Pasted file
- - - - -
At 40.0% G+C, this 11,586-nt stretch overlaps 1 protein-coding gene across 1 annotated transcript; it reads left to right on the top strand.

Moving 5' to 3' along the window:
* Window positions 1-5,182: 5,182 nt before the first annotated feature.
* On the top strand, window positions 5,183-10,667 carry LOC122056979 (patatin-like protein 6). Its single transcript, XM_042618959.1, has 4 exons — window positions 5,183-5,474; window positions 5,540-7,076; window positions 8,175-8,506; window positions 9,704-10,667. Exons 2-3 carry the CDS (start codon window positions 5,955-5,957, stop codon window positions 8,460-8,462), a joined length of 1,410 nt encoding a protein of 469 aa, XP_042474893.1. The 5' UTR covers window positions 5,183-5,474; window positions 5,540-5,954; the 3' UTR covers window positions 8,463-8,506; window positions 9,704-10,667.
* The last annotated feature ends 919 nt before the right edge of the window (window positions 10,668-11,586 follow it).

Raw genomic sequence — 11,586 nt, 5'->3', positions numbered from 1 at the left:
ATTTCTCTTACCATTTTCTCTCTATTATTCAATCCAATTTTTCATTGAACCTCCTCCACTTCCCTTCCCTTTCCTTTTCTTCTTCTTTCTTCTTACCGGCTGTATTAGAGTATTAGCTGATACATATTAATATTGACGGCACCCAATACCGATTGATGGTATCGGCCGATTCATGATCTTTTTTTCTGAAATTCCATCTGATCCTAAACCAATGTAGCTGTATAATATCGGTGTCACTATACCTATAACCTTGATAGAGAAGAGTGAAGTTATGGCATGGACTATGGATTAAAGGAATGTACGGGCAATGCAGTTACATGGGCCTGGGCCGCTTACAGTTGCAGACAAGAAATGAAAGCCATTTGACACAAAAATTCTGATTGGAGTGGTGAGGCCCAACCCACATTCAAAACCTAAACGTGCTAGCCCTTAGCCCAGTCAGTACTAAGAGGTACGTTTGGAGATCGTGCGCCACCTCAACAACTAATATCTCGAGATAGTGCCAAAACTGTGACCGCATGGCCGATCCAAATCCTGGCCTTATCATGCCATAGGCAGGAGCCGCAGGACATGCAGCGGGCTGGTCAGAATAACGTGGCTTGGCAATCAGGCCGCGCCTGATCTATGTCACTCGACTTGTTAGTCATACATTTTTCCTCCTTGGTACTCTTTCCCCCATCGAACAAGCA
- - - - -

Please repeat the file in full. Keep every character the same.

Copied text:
At 40.0% G+C, this 11,586-nt stretch overlaps 1 protein-coding gene across 1 annotated transcript; it reads left to right on the top strand.

Moving 5' to 3' along the window:
* Window positions 1-5,182: 5,182 nt before the first annotated feature.
* On the top strand, window positions 5,183-10,667 carry LOC122056979 (patatin-like protein 6). Its single transcript, XM_042618959.1, has 4 exons — window positions 5,183-5,474; window positions 5,540-7,076; window positions 8,175-8,506; window positions 9,704-10,667. Exons 2-3 carry the CDS (start codon window positions 5,955-5,957, stop codon window positions 8,460-8,462), a joined length of 1,410 nt encoding a protein of 469 aa, XP_042474893.1. The 5' UTR covers window positions 5,183-5,474; window positions 5,540-5,954; the 3' UTR covers window positions 8,463-8,506; window positions 9,704-10,667.
* The last annotated feature ends 919 nt before the right edge of the window (window positions 10,668-11,586 follow it).

Raw genomic sequence — 11,586 nt, 5'->3', positions numbered from 1 at the left:
ATTTCTCTTACCATTTTCTCTCTATTATTCAATCCAATTTTTCATTGAACCTCCTCCACTTCCCTTCCCTTTCCTTTTCTTCTTCTTTCTTCTTACCGGCTGTATTAGAGTATTAGCTGATACATATTAATATTGACGGCACCCAATACCGATTGATGGTATCGGCCGATTCATGATCTTTTTTTCTGAAATTCCATCTGATCCTAAACCAATGTAGCTGTATAATATCGGTGTCACTATACCTATAACCTTGATAGAGAAGAGTGAAGTTATGGCATGGACTATGGATTAAAGGAATGTACGGGCAATGCAGTTACATGGGCCTGGGCCGCTTACAGTTGCAGACAAGAAATGAAAGCCATTTGACACAAAAATTCTGATTGGAGTGGTGAGGCCCAACCCACATTCAAAACCTAAACGTGCTAGCCCTTAGCCCAGTCAGTACTAAGAGGTACGTTTGGAGATCGTGCGCCACCTCAACAACTAATATCTCGAGATAGTGCCAAAACTGTGACCGCATGGCCGATCCAAATCCTGGCCTTATCATGCCATAGGCAGGAGCCGCAGGACATGCAGCGGGCTGGTCAGAATAACGTGGCTTGGCAATCAGGCCGCGCCTGATCTATGTCACTCGACTTGTTAGTCATACATTTTTCCTCCTTGGTACTCTTTCCCCCATCGAACAAGCA